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Police Non-Violence a Break From the Past

September 2003 Issue

The police at this ministerial in Cancun have been incredible about keeping protesters in their place and avoiding any type of scandal. Remarkably, the lack of police violence has probably been the most shocking thing to many activists here. In Seattle, in 1999, the WTO was clearly established as an organization so contrary to the interests of so many that protests, always passionate and often violent, would follow it to the ends of the earth.

Here in Cancun the police have used methods that have virtually shut down the ability of the large-scale protests in nearby Cancun City to have any direct contact with the delegates at the fifth ministerial. And unlike Seattle, the police here have done it with remarkable restraint.

Today was the last major march against the WTO in Cancun. Many of the same groups came together in what was a significantly smaller protest than the one on Monday, with upwards of three thousand people. Once again, the protesters met the barricade at kilometer 0 of the road to the hotel zone, roughly 8 kilometers from the convention center.

The barricade, made of three layers of ten-foot fences and cement blocks, was rapidly torn apart with ropes, wire cutters, and battering rams fashioned from shopping carts. Once the protesters faced the police everyone quieted down for speeches. Amazingly, everyone sat down to listen to announcements by the South Koreans. "We have come here to oppose the WTO... we pulled down this fence together..." They offered flowers for Kyung-hae Lee, the leader who killed himself on Wednesday, and burnt an effigy representing the WTO.

These symbolic actions, however, are all that is necessary. There is no hope of getting through the barricades and making it all the way to the convention center. It would take two or three hours just to walk there, not even counting the fact that there are a further dozen barricades the police could fall back on in that distance. Thus, just as the death of the South Korean farmer was a symbolic act, so too have the protests been forced to become largely symbolic.

The thousands that came to the wall of police here today were dressed ready for battle. Most had gas masks, bandanas, and some form of goggles. Many had gloved hands for throwing gas canisters back at the police. Most everyone had some sort of message against the WTO on their shirt or hat. The police, for their part, were dressed in full riot gear and as immovable and ready for violence as the activists.

In Seattle, Genoa, and in other places around the world, police have violently repressed peaceful protesters. This violence has galvanized many at the grassroots of the global justice movement. If police beat people up, if they arrest people who have peacefully protested, if they shoot people in the face as they did to Carlo Giuliani in Genoa, then activists take a sort of pride in being part of a brutally repressed movement that is on the side of truth and justice. Protesters came prepared for police violence. Breaking with the past, police have answered by keeping the peace.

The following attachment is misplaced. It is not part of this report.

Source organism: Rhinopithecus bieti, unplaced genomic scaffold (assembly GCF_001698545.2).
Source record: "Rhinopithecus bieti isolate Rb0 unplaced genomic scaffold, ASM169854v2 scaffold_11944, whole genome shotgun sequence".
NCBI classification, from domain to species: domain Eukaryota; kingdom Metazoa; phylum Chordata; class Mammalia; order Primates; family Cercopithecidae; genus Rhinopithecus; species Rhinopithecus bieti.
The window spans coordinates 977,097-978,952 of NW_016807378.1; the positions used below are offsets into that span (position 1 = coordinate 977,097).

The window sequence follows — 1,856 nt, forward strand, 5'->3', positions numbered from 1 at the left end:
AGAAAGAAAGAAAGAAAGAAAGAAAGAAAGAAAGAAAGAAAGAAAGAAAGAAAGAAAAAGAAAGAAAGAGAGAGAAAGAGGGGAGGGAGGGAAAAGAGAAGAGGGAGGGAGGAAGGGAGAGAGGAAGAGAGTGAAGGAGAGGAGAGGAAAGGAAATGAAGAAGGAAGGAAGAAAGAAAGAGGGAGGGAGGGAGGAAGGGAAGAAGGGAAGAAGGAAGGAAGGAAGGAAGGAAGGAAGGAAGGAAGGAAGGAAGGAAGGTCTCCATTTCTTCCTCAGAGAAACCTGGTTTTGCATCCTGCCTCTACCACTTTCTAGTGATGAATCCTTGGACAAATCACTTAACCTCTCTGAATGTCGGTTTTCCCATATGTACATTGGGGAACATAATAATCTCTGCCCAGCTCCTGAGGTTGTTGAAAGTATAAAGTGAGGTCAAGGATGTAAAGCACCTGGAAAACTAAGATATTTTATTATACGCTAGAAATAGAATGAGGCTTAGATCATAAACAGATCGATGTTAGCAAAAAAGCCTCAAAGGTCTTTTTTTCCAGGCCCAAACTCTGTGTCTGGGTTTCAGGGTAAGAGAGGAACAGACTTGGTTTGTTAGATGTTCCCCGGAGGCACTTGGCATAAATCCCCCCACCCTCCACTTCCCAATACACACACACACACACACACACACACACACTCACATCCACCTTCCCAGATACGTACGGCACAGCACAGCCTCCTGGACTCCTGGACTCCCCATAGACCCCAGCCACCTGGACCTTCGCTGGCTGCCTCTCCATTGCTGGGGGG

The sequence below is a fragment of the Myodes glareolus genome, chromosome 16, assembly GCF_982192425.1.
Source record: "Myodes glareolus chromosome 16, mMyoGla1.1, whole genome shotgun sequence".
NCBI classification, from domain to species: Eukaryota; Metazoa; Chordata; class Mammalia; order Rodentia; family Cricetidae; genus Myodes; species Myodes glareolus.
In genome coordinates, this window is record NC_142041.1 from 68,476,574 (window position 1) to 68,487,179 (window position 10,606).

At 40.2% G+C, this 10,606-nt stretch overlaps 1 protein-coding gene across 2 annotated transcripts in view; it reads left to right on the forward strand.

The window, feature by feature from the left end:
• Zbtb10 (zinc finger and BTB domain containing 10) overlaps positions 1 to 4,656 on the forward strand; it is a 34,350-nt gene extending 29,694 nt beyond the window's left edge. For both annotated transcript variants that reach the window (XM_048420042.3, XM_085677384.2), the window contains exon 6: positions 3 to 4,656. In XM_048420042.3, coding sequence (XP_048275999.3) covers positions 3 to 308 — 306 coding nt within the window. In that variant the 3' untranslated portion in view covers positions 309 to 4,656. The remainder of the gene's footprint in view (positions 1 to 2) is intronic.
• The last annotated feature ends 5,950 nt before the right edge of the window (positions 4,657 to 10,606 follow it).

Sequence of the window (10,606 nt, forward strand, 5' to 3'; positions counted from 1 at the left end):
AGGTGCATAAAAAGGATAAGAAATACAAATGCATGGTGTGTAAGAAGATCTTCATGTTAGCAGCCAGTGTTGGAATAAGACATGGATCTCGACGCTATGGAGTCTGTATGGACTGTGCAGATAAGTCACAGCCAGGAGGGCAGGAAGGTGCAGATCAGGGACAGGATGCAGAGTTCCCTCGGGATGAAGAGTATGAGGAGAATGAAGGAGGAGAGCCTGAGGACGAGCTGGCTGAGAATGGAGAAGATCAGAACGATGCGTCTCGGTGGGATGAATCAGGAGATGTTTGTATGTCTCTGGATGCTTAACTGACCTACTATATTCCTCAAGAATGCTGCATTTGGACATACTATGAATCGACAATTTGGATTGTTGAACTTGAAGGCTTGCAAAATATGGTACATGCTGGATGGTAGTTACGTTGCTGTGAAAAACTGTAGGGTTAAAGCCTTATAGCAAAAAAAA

Last night, when Starhawk and others protested in front of the convention center, the police actually brought an air-conditioned tour bus to give them a ride back to the city. No one was arrested. Police have taken many blows from protesters. They have been hit by rocks and bashed with sticks. Today, protesters actually threw a bucket of shit on police -- serious provocation. A few police have hit back, although this has been scarce and largely in self-defense.

In this sense, the protesters lost. The media shows people throwing shit on police and the police hold their line. But in many other senses protesters have won. This week has been a brilliant, shining example of positive alternatives for thousands of people who came here to partake in hundreds of public forums held throughout the week, including the Peoples Forum for Alternatives to the WTO, the Fair Trade Fair, Sustainable Trade Symposium, and the Forum on Forests and Globalization. Many of these people did not take to the streets.

Taking the streets is an incredibly powerful statement. The action stops the movement of traffic and commerce in the area. Attention is drawn to an important issue. This was done with amazing care and with a small number of people in the case of the direct action last night in front of the convention center.

When violent protesters take to the streets against peaceful cops, the only images that result -- because the media coverage is the lens the rest of the world has to view the protests -- is that violent protesters unwittingly turn the barricades around on themselves, becoming instead the barbarous element. The actions of the few people who chose violent alternatives at the marches unfortunately, however, reflect upon us all.

Martin Luther King Jr. said, "The ultimate weakness of violence is that it is a descending spiral, begetting the very thing it seeks to destroy. Instead of diminishing evil, it multiplies it... Through violence you may murder the hater, but you do not murder hate. In fact, violence merely increases hate.... Returning violence for violence multiplies violence, adding deeper darkness to a night already devoid of stars. Darkness cannot drive out hate; only love can do that."

The unexpected lack of police brutality this time around has left the protesters wondering what happened. The only way back onto the good side of the fence, the next time around, is to march towards the police with open arms and hands raised in the air with two fingers pointing skywards -- peace.

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